Pascrell Hails Hinchliffe

U.S. Rep. Bill Pascrell, Jr. (D-9) today joined dignitaries from Paterson, across New Jersey, and throughout the nation celebrating the rebirth of historic Hinchliffe Stadium, one of the few remaining Negro League stadiums left in existence. The restored stadium is due in part to support from the federal government secured by Pascrell’s office over the years.

“If the Great Falls is the crown jewel of Paterson, Hinchliffe is our Hope Diamond,” said Pascrell. “For years and years, I fought to make Hinchliffe a National Landmark and we succeeded in passing a law adding the stadium to the Paterson Great Falls National Historic Park in 2015. As one of just a handful of Negro League stadiums left, we knew we had to protect this hallowed ground. We never gave up and pursued every avenue. Federal investments from the American Rescue Plan, National Park Service grants and federal Low Income Housing Tax Credits were essential to getting this restoration done. Alexander Hamilton used the power of the Great Falls to transform our city and birth the Industrial Revolution. Every generation of Patersonians has built on this legacy. Today is no different and now new generations will get to enjoy this great park.”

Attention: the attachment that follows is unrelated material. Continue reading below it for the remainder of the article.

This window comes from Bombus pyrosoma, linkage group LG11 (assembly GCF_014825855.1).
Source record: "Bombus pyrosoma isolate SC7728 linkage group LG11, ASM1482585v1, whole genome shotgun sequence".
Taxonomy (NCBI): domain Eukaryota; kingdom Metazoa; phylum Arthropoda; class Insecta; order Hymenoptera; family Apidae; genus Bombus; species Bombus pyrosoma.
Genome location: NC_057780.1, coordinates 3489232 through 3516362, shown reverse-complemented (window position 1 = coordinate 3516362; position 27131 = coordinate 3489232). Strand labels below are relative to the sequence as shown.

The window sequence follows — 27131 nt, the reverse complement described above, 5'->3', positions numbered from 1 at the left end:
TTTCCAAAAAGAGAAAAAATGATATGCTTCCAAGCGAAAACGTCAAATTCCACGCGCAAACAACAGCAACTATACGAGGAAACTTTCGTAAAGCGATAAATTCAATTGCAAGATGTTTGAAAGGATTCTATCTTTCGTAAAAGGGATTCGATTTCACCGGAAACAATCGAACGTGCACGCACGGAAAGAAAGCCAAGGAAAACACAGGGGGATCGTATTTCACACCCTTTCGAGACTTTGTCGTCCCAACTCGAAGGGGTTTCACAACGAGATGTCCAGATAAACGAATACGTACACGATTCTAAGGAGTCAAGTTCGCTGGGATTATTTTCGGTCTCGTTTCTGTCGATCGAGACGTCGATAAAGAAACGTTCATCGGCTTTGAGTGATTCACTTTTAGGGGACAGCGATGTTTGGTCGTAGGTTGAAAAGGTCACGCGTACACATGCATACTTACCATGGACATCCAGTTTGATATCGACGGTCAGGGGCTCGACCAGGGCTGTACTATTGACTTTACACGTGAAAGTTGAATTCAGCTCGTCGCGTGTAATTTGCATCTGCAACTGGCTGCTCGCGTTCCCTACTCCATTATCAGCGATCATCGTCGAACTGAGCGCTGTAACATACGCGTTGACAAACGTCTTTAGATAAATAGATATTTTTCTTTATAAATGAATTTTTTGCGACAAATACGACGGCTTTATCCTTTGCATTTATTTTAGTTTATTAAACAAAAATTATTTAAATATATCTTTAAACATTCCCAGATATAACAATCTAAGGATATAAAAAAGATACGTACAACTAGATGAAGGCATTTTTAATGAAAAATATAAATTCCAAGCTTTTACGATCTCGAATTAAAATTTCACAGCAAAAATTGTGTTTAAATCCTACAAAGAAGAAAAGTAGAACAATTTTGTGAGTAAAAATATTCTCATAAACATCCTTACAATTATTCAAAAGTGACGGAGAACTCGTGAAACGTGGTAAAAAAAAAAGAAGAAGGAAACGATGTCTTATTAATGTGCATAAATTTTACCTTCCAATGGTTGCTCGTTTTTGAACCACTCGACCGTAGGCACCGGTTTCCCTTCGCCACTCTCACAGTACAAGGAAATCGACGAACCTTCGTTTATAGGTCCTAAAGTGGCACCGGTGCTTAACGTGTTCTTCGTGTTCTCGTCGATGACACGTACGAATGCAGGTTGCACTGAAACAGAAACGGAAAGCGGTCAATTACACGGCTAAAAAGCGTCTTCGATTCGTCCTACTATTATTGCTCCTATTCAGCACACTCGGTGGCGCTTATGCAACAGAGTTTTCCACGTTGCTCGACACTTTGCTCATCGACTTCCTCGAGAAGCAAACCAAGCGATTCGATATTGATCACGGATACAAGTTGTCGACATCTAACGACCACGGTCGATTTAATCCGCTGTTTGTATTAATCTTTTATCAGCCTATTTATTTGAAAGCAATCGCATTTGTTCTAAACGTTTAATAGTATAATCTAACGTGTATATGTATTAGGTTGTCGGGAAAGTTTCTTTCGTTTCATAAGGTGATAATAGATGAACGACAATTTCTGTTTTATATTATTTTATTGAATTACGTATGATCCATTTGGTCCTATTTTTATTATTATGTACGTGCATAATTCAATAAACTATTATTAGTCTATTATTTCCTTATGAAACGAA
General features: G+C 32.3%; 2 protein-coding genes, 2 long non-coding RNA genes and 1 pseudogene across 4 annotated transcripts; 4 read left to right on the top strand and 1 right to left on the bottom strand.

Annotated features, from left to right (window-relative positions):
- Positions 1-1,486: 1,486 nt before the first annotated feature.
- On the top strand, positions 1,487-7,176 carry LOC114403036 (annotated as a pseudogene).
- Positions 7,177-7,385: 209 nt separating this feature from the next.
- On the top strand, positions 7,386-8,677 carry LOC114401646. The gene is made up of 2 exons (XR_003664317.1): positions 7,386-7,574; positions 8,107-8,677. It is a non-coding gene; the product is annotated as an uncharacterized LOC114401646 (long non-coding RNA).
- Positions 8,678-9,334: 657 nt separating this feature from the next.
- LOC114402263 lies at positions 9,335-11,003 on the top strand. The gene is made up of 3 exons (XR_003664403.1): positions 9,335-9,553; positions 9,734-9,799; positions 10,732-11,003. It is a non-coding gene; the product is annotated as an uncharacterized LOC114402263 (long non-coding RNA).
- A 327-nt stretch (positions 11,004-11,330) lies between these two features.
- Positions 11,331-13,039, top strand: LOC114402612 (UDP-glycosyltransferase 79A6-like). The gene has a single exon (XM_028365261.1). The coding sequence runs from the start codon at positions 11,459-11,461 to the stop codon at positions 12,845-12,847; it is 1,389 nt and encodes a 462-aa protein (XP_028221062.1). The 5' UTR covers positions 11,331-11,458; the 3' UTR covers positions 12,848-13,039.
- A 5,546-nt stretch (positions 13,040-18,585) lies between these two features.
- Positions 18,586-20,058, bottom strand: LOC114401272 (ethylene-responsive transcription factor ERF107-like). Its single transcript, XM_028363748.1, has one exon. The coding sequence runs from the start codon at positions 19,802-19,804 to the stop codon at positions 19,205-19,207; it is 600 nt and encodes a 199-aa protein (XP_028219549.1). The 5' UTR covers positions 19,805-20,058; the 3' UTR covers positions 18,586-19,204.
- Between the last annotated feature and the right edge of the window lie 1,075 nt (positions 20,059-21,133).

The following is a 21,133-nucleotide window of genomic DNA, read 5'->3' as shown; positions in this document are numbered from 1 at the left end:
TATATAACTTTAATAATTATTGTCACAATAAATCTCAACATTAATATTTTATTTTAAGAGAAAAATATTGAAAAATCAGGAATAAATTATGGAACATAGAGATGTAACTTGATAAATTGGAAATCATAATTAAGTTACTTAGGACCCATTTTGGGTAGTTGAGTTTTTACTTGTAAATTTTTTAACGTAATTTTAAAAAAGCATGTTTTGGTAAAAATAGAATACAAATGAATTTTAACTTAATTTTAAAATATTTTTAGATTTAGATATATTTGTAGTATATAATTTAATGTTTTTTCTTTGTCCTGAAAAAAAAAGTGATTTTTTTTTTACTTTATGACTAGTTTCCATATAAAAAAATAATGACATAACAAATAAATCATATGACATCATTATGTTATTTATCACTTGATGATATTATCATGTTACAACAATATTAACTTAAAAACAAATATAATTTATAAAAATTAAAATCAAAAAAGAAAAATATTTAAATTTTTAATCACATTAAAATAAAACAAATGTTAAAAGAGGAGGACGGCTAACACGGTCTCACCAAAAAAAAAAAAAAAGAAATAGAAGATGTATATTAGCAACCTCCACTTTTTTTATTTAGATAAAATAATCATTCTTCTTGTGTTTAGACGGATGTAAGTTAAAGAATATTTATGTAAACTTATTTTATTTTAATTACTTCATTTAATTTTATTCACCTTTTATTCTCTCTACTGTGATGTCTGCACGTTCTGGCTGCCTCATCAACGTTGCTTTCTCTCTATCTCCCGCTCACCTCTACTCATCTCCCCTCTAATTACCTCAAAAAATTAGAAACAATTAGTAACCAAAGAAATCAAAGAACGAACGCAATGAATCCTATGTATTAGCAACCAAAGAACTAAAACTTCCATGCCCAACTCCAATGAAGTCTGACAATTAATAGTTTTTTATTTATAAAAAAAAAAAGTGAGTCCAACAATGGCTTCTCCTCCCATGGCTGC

Hinchliffe Stadium first opened in 1932 with assistance from funds from the New Deal. The stadium was home to the New York Black Yankees of the Negro League for twelve years. Legends of the Negro leagues like Josh Gibson, Satchel Paige, Buck Leonard, Cool Papa Bell and Oscar Charleston all played in Hinchliffe. Paterson native Larry Doby, the second black player to play in Major League Baseball, was discovered by the Newark Eagles of the Negro National league after a tryout at Hinchliffe Stadium.

History of federal support for Hinchliffe Revival

In 2009, Congressman Pascrell introduced the Great Falls National Historical Park Act, which was signed into law by President Obama later that year. Included in this bill was a provision requiring the study of preservation and interpretation options for Hinchliffe Stadium and a recommendation by the National Park Service on whether to include the stadium on its list of National Historical Landmarks.

In 2013, Hinchliffe Stadium was officially designated as a National Historic Monument.

In 2014, Pascrell introduced the Hinchliffe Stadium Heritage Act, which was included in the 2015 National Defense Authorization Act. This law expanded the boundary of the Great Falls National Park to include Hinchliffe Stadium. In 2018, the National Park Service awarded $500,000 to the City of Paterson through the African American Civil Rights Grant Program for facade restoration.

In total, the restoration of Hinchliffe Stadium cost $103 million and was funded through a private-public partnership between the New Jersey Economic Development Authority, New Jersey Community Capital, the City of Paterson, the New Jersey Housing and Mortgage Finance Agency (NJHMFA), and Goldman Sachs. Financing for the housing piece of the project included 4% Low Income Housing Tax Credits financed through the NJHMFA, which generated $11.4 million in project funding.

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